a well-healed spinal animal (with spinal transection in the neck above the forelimb area of the cord) is held up from the floor and its legs are allowed to dangle, as shown in Figure 54-12, the stretch on the limbs occasionally elicits stepping reflexes that involve all four limbs. In general, stepping occurs diagonally between the forelimbs and hindlimbs. This diagonal response is another manifestation of reciprocal innervation, this
Diagonal stepping movements exhibited by a spinal animal
Spinal Cord Reflexes That Cause Muscle Spasm
In human beings, local muscle spasm is often observed. In many, if not most, instances, localized pain is the cause of the local spasm.
Muscle Spasm Resulting from a Broken Bone. One type of clinically important spasm occurs in muscles that surround a broken bone. This results from pain impulses initiated from the broken edges of the bone, which cause the muscles that surround the area to contract tonically. Pain relief obtained by injecting a local anesthetic at the broken edges of the bone relieves the spasm; a deep general anesthetic of the entire body, such as ether anesthesia, also relieves the spasm. One of these two anesthetic procedures is often necessary before the spasm can be overcome sufficiently for the two ends of the bone to be set back into their appropriate positions.
time occurring the entire distance up and down the cord between the forelimbs and hindlimbs. Such a walking pattern is called a mark time reflex.
Galloping Reflex. Another type of reflex that occasionally develops in a spinal animal is the galloping reflex, in which both forelimbs move backward in unison while both hindlimbs move forward. This often occurs when almost equal stretch or pressure stimuli are applied to the limbs on both sides of the body at the same time; unequal stimulation elicits the diagonal walking reflex. This is in keeping with the normal patterns of walking and galloping, because in walking, only one forelimb and one hindlimb at a time are stimulated, which would predispose the animal to continue walking. Conversely, when the animal strikes the ground during galloping, both forelimbs and both hindlimbs are stimulated about equally; this predisposes the animal to keep galloping and, therefore, continues this pattern of motion.
An especially important cord reflex in some animals is the scratch reflex, which is initiated by itch or tickle sensation. It involves two functions: (1) a position sense that allows the paw to find the exact point of irritation on the surface of the body, and (2) a to-and-fro scratching movement.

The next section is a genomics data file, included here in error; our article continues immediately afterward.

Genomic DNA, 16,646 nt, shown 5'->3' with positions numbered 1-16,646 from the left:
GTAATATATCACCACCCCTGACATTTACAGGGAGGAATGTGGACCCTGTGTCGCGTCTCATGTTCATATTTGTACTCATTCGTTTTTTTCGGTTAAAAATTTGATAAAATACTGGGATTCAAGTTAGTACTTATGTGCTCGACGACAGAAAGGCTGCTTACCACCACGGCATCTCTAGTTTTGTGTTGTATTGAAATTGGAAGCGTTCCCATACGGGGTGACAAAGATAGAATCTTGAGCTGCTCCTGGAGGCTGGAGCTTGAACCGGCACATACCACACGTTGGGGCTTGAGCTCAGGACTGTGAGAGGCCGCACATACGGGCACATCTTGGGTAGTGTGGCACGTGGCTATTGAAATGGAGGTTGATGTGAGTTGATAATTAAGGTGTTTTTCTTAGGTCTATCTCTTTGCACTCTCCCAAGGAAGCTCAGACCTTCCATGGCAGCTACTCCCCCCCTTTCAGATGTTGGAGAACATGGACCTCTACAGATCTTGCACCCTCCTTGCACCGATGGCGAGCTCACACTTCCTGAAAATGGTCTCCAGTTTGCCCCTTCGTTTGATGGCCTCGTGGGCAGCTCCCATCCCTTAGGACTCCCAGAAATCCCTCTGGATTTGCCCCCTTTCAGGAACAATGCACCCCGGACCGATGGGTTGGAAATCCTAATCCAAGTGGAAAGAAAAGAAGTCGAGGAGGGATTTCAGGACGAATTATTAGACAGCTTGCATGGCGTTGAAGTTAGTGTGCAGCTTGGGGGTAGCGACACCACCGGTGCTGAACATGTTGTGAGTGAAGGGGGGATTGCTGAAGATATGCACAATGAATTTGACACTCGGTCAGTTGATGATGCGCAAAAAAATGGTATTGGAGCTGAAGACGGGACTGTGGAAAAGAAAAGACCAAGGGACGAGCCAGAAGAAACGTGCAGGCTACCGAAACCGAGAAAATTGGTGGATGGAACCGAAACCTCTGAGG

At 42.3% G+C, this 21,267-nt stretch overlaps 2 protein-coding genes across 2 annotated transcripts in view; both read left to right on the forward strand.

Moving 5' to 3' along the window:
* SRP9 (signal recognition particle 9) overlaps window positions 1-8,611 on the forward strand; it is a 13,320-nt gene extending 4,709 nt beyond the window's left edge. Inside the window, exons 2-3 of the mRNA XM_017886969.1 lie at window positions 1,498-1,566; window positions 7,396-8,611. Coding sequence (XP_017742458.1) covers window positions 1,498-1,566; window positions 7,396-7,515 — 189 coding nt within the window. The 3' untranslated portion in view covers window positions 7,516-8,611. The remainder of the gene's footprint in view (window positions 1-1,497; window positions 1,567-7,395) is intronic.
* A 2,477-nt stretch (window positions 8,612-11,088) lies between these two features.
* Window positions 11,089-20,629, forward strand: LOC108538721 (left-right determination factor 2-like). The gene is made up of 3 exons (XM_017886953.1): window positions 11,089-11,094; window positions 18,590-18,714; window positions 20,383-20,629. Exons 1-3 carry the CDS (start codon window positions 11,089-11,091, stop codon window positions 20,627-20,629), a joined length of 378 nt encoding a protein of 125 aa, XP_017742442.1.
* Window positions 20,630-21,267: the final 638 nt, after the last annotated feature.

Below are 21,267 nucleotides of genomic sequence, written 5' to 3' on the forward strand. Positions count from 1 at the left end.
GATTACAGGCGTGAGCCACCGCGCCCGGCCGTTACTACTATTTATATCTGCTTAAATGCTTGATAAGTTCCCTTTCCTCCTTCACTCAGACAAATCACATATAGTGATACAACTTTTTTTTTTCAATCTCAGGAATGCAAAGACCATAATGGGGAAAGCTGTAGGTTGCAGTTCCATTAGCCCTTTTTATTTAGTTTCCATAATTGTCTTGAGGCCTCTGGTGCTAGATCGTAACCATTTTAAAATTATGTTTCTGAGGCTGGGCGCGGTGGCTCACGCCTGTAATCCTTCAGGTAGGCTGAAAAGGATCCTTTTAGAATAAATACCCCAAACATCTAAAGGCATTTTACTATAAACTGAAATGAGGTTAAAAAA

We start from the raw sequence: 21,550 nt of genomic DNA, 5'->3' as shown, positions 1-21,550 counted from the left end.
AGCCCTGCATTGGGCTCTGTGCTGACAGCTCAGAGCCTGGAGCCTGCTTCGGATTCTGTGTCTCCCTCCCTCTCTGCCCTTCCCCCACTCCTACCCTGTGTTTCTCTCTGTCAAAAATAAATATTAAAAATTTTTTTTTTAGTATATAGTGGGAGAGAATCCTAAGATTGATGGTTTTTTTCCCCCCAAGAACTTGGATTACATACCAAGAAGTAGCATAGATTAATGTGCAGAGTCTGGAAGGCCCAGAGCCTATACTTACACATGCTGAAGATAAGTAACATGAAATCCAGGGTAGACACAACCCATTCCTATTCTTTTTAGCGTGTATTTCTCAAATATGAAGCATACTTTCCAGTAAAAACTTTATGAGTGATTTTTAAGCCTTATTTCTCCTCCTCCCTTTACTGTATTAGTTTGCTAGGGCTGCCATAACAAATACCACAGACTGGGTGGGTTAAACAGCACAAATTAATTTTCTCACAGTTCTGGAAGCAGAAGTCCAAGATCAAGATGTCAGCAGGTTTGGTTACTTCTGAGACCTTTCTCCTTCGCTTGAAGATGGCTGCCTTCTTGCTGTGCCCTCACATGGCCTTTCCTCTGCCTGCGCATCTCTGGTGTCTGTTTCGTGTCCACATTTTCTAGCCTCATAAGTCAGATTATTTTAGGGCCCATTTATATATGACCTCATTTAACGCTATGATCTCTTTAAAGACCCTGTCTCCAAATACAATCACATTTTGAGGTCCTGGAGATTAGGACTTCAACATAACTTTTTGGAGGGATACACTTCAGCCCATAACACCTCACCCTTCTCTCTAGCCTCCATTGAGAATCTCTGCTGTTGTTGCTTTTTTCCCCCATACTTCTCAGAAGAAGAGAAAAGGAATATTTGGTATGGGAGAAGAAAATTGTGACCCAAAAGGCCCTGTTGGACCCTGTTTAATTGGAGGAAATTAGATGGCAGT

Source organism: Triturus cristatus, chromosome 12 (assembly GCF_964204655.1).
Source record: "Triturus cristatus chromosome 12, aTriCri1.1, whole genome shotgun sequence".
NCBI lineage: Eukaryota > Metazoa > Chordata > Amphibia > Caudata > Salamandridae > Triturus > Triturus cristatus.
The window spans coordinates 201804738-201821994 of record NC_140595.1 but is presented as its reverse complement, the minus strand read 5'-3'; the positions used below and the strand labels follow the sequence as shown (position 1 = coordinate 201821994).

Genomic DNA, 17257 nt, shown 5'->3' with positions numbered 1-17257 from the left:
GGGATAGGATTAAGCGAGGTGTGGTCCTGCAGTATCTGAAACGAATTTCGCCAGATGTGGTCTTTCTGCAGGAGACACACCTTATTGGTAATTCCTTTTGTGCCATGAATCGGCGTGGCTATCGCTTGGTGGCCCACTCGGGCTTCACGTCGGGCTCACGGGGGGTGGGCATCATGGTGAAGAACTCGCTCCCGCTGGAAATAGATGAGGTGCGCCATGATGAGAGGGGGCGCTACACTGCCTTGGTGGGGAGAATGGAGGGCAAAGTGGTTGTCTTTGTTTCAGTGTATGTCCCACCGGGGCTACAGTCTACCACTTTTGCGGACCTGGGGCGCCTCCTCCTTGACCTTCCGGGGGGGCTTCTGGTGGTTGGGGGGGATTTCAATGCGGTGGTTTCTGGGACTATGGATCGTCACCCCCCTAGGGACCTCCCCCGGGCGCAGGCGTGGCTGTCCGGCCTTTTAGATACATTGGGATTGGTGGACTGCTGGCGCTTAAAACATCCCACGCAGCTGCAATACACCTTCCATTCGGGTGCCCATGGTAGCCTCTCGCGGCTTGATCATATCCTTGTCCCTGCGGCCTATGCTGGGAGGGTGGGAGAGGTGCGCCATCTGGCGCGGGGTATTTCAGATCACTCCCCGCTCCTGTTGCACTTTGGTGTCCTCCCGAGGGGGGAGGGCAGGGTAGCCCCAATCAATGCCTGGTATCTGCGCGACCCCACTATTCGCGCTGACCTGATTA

The position sense of the scratch reflex is a highly developed function. If a flea is crawling as far forward as the shoulder of a spinal animal, the hind paw can still find its position, even though 19 muscles in the limb must be contracted simultaneously in a precise pattern to bring the paw to the position of the crawling flea. To make the reflex even more complicated, when the flea crosses the midline, the first paw stops scratching and the opposite paw begins the to-and-fro motion and eventually finds the flea.
The to-and-fro movement, like the stepping movements of locomotion, involves reciprocal innervation circuits that cause oscillation.
Abdominal Muscle Spasm in Peritonitis. Another type of local spasm caused by cord reflexes is abdominal spasm resulting from irritation of the parietal peritoneum by peritonitis. Here again, relief of the pain caused by the peritonitis allows the spastic muscle to relax. The same type of spasm often occurs during surgical operations; for instance, during abdominal operations, pain impulses from the parietal peritoneum often cause the abdominal muscles to contract extensively, sometimes extruding the intestines through the surgical wound. For this reason, deep anesthesia is usually required for intraabdominal operations.
Muscle Cramps. Still another type of local spasm is the typical muscle cramp. Electromyographic studies indicate that the cause of at least some muscle cramps is as follows: Any local irritating factor or metabolic abnormality of a muscle, such as severe cold, lack of blood flow, or overexercise, can elicit pain or other sensory signals transmitted from the muscle to the spinal cord, which in turn cause reflex feedback muscle contraction. The contraction is believed to stimulate the same sensory receptors even more, which causes the spinal cord to increase the intensity of contraction. Thus, positive feedback develops, so that a small amount of initial irritation causes more and more contraction until a fullblown muscle cramp ensues.